FDA issues New Draft Guidance on Data Integrity and Compliance with cGMP

Vivek Padalalu

The mission of all health authorities is to ensure the quality, safety and efficacy of drug products by carefully monitoring drug manufacturers’ compliance with their current Good Manufacturing Practice (cGMP) regulations. The cGMP regulations for drugs contain minimum requirements for the methods, facilities, and controls used in manufacturing, processing, and packing of a drug product. The regulations make sure that a product is safe for use, and that it has the ingredients and strength it claims to have.

In recent years, the US Food and Drug Administration (FDA) has increasingly observed cGMP violations with data manipulation and other data integrity issues, particularly with overseas drug manufacturers. In extreme scenarios, there have been instances of companies overwriting data collected by software i.e., deleting pertinent data and altering sample raw data file names to hide deleted data files. Data integrity issues related to cGMP violations are of serious concern and have led to numerous regulatory actions, including the issuance of warning letters, import alerts, and consent decrees. In extreme situations companies have been banned from shipping drugs to the US. This has led the FDA to draft a new guidance to help the pharmaceutical industry ensure data consistency and accuracy, and allow for flexible and risk-based strategies that detect and prevent data integrity issues.

The guidance includes 18 questions and answers on data integrity, alongside well-defined terms on data as they relate to cGMP records. The guidance also provides recommendations on when computer system workflows need to be validated, and how to ensure electronic master production and control records (MPCR) are monitored, including user access permissions.

A few highlights from the FDA’s proposed guidance are listed below:

  • ALCOA: Companies should establish data integrity controls to ensure that data are Attributable, Legible, Contemporaneously recorded, Original or a true copy, and Accurate. Among other things, this means that data must be documented and saved at the time of performance.
  • Metadata: The FDA makes it clear that electronic data generated to fulfill cGMP requirements, which is one of the focal points of many of FDA’s warning letters, should include relevant metadata. The metadata is defined as ‘the contextual information required to understand the data’.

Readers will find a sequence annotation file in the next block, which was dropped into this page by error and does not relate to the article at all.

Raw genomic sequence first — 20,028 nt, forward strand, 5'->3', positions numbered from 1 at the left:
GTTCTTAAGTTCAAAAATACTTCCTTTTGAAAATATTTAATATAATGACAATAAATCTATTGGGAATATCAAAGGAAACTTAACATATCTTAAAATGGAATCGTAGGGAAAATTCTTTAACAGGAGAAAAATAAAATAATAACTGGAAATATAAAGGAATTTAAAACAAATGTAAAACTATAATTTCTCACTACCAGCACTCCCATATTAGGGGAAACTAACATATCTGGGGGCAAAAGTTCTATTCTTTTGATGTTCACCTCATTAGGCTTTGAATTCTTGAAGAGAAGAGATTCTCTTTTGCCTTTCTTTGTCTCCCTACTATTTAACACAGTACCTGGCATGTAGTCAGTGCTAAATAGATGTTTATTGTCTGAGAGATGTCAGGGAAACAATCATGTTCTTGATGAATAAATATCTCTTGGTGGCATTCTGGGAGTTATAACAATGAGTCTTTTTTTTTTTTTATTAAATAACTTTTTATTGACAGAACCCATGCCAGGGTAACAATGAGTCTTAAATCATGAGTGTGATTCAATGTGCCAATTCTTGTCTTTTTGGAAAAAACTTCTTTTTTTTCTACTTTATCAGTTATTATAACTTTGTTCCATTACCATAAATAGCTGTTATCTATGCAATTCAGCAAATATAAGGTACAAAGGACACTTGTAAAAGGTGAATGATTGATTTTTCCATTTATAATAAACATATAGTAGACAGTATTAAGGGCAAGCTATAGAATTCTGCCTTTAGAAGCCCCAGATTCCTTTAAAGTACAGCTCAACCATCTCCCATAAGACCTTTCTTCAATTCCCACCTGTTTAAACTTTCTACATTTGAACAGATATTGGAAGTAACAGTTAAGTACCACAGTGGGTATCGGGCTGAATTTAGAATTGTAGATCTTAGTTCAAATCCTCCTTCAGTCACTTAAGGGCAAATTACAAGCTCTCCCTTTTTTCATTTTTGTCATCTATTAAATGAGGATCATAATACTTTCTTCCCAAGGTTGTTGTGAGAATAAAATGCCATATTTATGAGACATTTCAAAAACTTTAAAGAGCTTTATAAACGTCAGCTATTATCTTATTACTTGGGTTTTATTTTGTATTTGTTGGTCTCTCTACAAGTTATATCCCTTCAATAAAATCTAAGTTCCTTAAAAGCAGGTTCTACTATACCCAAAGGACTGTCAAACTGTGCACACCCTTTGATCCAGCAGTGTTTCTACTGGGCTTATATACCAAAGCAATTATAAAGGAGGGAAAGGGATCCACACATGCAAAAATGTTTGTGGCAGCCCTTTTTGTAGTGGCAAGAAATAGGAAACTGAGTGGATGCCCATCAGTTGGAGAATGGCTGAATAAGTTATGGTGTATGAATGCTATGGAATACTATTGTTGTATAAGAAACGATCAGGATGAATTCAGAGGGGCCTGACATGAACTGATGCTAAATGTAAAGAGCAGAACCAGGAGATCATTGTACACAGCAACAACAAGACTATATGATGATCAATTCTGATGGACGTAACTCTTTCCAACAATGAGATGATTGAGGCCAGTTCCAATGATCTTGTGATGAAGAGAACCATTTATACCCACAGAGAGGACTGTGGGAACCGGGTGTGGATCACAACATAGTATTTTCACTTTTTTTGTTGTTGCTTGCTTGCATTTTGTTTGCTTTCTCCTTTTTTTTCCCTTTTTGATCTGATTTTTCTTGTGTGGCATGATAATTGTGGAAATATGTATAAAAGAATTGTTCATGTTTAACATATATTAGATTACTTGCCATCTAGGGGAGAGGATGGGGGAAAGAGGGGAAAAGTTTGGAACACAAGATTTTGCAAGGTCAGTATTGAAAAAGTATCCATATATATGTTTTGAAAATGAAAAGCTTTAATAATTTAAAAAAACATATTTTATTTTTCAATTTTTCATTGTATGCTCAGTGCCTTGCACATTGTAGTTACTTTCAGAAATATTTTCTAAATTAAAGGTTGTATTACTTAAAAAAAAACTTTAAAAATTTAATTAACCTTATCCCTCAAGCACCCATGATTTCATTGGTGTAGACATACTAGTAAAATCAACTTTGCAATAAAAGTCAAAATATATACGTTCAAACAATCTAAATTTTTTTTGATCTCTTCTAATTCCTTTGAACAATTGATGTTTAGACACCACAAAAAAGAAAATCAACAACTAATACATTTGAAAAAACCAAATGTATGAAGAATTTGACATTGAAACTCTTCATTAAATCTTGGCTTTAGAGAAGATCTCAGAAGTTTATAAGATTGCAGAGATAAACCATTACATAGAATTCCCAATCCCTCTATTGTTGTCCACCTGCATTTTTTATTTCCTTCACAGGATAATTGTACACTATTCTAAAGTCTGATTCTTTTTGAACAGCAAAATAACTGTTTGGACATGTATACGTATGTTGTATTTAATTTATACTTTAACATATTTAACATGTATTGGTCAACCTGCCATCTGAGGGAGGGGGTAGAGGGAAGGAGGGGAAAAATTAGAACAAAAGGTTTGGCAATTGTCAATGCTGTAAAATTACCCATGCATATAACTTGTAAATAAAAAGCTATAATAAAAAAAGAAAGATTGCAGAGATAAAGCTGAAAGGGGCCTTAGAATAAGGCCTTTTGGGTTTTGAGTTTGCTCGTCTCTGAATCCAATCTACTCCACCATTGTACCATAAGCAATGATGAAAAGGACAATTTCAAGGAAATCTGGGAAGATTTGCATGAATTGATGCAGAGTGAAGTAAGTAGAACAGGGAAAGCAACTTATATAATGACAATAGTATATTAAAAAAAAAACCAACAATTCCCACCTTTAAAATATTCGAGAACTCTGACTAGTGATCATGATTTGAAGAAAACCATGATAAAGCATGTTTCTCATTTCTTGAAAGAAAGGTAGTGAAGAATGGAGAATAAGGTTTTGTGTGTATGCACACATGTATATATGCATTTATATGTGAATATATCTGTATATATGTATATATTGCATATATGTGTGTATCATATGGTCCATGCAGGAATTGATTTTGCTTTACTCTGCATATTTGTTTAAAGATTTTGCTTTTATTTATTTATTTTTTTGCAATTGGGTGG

• Audit Trail Review: The FDA expects that any data created as part of a cGMP record must be evaluated by the quality unit as part of release criteria and maintained for cGMP purposes. To exclude certain data from the release criteria process, there must be a valid, documented, scientific justification for its exclusion.
  • Computer System Controls/Limiting Administrator Privileges: The FDA raises concerns about shared logins to computer systems, which have also been documented in warning letters. FDA expects that companies should have appropriate controls to assure that only authorized personnel make changes to computerized MPCRs, or other records, or input laboratory data into computerized records, and must implement documentation controls that ensure actions are attributable to a specific individual. The requirements for record retention and review do not differ depending on the data format; paper-based and electronic data record-keeping systems are subject to the same requirements.
  • Test/Prep Runs: The draft guidance memorializes the FDA’s position, expressed in numerous 483s and warning letters, that actual samples should never be used in test, prep, or equilibration runs unless permitted by a written procedure and the sample is from a batch different from the one being tested. Companies should establish controls that clearly prohibit employees from using actual samples to perform such analyses, and, through quality oversight, ensure that such controls are being followed.
  • Addressing Data Integrity Deficiencies: To address data integrity issues flagged during inspections or in warning letters, the FDA recommends that companies hire third-party auditors, perform a comprehensive review to determine the scope of the problem, and remove the individuals responsible for the data integrity deficiencies. The FDA also recommends that companies implement global corrective action plans. This underscores the FDA’s belief that data integrity issues are often indicative of a weak quality culture.
  • Self-Identification and Reporting: The FDA encourages individuals to report suspected data integrity issues to the Agency.

Overall, drug manufacturers should implement meaningful and effective strategies to manage their data integrity risks based on well-defined and understood processes, knowledge management, technologies and business models. The FDA is now increasing its focus on data integrity and good documentation practices, and companies must be proactive in ensuring that adequate data integrity controls and oversight are implemented prior to an FDA inspection. It remains to be seen whether the new data integrity guideline will be followed by all manufacturers, and whether manufacturers that choose not to abide by them will be cited with warning letters during inspections.